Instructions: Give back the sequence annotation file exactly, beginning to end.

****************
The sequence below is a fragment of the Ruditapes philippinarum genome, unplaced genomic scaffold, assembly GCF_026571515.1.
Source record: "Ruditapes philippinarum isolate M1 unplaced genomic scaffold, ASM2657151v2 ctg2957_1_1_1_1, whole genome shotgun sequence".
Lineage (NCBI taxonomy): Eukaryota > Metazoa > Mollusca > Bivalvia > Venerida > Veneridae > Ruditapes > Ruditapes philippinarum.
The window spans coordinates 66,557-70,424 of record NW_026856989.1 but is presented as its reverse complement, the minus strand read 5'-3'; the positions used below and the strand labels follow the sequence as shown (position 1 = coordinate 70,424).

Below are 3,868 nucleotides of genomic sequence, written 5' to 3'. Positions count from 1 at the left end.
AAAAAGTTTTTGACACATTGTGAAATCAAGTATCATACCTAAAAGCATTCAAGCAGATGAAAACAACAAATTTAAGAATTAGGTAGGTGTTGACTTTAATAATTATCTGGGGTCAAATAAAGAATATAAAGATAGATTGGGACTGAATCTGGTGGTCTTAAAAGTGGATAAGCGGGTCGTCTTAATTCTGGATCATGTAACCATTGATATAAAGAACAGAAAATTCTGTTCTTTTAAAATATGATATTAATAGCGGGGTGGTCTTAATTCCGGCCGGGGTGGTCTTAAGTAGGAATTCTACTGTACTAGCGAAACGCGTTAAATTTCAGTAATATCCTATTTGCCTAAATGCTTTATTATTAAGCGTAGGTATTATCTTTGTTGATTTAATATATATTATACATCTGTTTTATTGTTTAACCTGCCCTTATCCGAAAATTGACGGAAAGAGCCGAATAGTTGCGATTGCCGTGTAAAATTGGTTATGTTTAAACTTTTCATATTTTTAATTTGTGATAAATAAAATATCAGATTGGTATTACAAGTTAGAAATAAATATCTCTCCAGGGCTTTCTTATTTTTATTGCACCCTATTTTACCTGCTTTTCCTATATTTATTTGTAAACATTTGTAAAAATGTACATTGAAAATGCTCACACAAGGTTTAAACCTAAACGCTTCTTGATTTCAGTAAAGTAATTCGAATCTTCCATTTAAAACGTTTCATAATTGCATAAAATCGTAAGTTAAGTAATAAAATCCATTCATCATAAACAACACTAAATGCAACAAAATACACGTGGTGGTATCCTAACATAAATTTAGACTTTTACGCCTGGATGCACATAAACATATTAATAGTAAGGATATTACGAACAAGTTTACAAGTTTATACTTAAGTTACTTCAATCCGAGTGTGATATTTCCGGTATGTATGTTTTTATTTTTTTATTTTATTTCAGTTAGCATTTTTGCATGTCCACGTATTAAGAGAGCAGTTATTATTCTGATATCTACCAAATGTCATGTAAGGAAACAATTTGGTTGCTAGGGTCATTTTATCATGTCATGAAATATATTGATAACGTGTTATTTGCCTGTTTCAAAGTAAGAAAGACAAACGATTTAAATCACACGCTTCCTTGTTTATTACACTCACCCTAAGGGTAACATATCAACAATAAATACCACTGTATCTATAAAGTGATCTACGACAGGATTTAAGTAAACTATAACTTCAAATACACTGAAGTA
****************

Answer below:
The sequence below is a fragment of the Ruditapes philippinarum genome, unplaced genomic scaffold, assembly GCF_026571515.1.
Source record: "Ruditapes philippinarum isolate M1 unplaced genomic scaffold, ASM2657151v2 ctg2957_1_1_1_1, whole genome shotgun sequence".
Lineage (NCBI taxonomy): Eukaryota > Metazoa > Mollusca > Bivalvia > Venerida > Veneridae > Ruditapes > Ruditapes philippinarum.
The window spans coordinates 66,557-70,424 of record NW_026856989.1 but is presented as its reverse complement, the minus strand read 5'-3'; the positions used below and the strand labels follow the sequence as shown (position 1 = coordinate 70,424).

Below are 3,868 nucleotides of genomic sequence, written 5' to 3'. Positions count from 1 at the left end.
AAAAAGTTTTTGACACATTGTGAAATCAAGTATCATACCTAAAAGCATTCAAGCAGATGAAAACAACAAATTTAAGAATTAGGTAGGTGTTGACTTTAATAATTATCTGGGGTCAAATAAAGAATATAAAGATAGATTGGGACTGAATCTGGTGGTCTTAAAAGTGGATAAGCGGGTCGTCTTAATTCTGGATCATGTAACCATTGATATAAAGAACAGAAAATTCTGTTCTTTTAAAATATGATATTAATAGCGGGGTGGTCTTAATTCCGGCCGGGGTGGTCTTAAGTAGGAATTCTACTGTACTAGCGAAACGCGTTAAATTTCAGTAATATCCTATTTGCCTAAATGCTTTATTATTAAGCGTAGGTATTATCTTTGTTGATTTAATATATATTATACATCTGTTTTATTGTTTAACCTGCCCTTATCCGAAAATTGACGGAAAGAGCCGAATAGTTGCGATTGCCGTGTAAAATTGGTTATGTTTAAACTTTTCATATTTTTAATTTGTGATAAATAAAATATCAGATTGGTATTACAAGTTAGAAATAAATATCTCTCCAGGGCTTTCTTATTTTTATTGCACCCTATTTTACCTGCTTTTCCTATATTTATTTGTAAACATTTGTAAAAATGTACATTGAAAATGCTCACACAAGGTTTAAACCTAAACGCTTCTTGATTTCAGTAAAGTAATTCGAATCTTCCATTTAAAACGTTTCATAATTGCATAAAATCGTAAGTTAAGTAATAAAATCCATTCATCATAAACAACACTAAATGCAACAAAATACACGTGGTGGTATCCTAACATAAATTTAGACTTTTACGCCTGGATGCACATAAACATATTAATAGTAAGGATATTACGAACAAGTTTACAAGTTTATACTTAAGTTACTTCAATCCGAGTGTGATATTTCCGGTATGTATGTTTTTATTTTTTTATTTTATTTCAGTTAGCATTTTTGCATGTCCACGTATTAAGAGAGCAGTTATTATTCTGATATCTACCAAATGTCATGTAAGGAAACAATTTGGTTGCTAGGGTCATTTTATCATGTCATGAAATATATTGATAACGTGTTATTTGCCTGTTTCAAAGTAAGAAAGACAAACGATTTAAATCACACGCTTCCTTGTTTATTACACTCACCCTAAGGGTAACATATCAACAATAAATACCACTGTATCTATAAAGTGATCTACGACAGGATTTAAGTAAACTATAACTTCAAATACACTGAAGTA